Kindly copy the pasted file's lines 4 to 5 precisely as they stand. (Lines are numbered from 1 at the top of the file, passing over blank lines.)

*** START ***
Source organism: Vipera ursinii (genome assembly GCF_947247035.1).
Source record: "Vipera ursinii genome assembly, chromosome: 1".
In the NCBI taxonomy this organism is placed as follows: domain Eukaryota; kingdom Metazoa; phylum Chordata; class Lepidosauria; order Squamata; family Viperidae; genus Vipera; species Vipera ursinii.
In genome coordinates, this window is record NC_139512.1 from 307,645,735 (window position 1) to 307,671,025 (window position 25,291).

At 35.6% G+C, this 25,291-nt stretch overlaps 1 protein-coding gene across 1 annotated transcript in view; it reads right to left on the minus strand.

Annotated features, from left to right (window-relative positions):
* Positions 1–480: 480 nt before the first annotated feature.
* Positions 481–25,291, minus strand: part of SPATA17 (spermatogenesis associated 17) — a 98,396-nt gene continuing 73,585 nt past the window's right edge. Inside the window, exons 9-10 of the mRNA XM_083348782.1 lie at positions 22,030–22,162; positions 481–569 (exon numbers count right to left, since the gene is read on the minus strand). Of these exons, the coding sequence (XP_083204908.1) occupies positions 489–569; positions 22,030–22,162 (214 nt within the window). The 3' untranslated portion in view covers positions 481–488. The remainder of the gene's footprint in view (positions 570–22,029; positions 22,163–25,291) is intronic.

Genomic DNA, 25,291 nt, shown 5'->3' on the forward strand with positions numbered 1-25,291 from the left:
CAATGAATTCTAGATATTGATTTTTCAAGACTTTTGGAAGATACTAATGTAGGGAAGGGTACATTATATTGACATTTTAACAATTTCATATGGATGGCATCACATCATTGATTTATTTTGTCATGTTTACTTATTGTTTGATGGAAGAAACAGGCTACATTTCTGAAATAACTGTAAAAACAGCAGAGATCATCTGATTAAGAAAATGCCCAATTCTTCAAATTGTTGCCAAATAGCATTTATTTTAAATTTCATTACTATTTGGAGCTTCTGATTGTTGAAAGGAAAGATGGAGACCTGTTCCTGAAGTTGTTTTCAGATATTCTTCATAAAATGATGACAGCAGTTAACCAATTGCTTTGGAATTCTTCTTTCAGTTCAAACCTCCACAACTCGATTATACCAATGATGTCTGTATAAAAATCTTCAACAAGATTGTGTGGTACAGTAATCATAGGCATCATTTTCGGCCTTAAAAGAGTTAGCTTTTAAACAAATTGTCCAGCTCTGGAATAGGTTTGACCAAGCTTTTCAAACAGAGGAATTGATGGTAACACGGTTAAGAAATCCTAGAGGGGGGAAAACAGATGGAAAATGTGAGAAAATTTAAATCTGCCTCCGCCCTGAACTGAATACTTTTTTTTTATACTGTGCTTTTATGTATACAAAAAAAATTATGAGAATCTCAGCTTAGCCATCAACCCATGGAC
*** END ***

In genome coordinates, this window is record NC_139512.1 from 307,645,735 (window position 1) to 307,671,025 (window position 25,291).

At 35.6% G+C, this 25,291-nt stretch overlaps 1 protein-coding gene across 1 annotated transcript in view; it reads right to left on the minus strand.